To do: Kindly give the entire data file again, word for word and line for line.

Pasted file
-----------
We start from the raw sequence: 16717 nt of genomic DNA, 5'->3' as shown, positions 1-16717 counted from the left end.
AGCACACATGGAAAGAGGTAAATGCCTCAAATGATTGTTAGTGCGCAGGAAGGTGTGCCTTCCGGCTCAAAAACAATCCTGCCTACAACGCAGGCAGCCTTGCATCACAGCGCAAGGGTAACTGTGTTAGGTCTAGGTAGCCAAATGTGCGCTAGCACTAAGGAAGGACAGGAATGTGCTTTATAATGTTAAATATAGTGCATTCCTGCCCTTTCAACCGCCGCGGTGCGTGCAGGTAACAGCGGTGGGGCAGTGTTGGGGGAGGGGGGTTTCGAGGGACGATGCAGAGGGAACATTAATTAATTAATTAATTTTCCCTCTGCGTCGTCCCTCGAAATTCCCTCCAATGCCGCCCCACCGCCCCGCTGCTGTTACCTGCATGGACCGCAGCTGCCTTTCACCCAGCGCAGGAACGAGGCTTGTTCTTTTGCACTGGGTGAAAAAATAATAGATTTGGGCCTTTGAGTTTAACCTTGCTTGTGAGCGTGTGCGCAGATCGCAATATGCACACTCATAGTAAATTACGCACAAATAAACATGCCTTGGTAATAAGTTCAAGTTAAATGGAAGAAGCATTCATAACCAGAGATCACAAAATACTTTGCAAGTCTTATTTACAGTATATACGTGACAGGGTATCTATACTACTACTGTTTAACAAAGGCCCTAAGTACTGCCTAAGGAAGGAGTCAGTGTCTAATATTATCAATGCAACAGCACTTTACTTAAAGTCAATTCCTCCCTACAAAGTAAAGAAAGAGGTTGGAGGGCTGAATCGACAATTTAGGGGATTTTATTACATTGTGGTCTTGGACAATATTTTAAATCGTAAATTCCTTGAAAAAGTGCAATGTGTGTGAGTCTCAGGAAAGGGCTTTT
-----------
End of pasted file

We start from the raw sequence: 16717 nt of genomic DNA, 5'->3' as shown, positions 1-16717 counted from the left end.
AGCACACATGGAAAGAGGTAAATGCCTCAAATGATTGTTAGTGCGCAGGAAGGTGTGCCTTCCGGCTCAAAAACAATCCTGCCTACAACGCAGGCAGCCTTGCATCACAGCGCAAGGGTAACTGTGTTAGGTCTAGGTAGCCAAATGTGCGCTAGCACTAAGGAAGGACAGGAATGTGCTTTATAATGTTAAATATAGTGCATTCCTGCCCTTTCAACCGCCGCGGTGCGTGCAGGTAACAGCGGTGGGGCAGTGTTGGGGGAGGGGGGTTTCGAGGGACGATGCAGAGGGAACATTAATTAATTAATTAATTTTCCCTCTGCGTCGTCCCTCGAAATTCCCTCCAATGCCGCCCCACCGCCCCGCTGCTGTTACCTGCATGGACCGCAGCTGCCTTTCACCCAGCGCAGGAACGAGGCTTGTTCTTTTGCACTGGGTGAAAAAATAATAGATTTGGGCCTTTGAGTTTAACCTTGCTTGTGAGCGTGTGCGCAGATCGCAATATGCACACTCATAGTAAATTACGCACAAATAAACATGCCTTGGTAATAAGTTCAAGTTAAATGGAAGAAGCATTCATAACCAGAGATCACAAAATACTTTGCAAGTCTTATTTACAGTATATACGTGACAGGGTATCTATACTACTACTGTTTAACAAAGGCCCTAAGTACTGCCTAAGGAAGGAGTCAGTGTCTAATATTATCAATGCAACAGCACTTTACTTAAAGTCAATTCCTCCCTACAAAGTAAAGAAAGAGGTTGGAGGGCTGAATCGACAATTTAGGGGATTTTATTACATTGTGGTCTTGGACAATATTTTAAATCGTAAATTCCTTGAAAAAGTGCAATGTGTGTGAGTCTCAGGAAAGGGCTTTT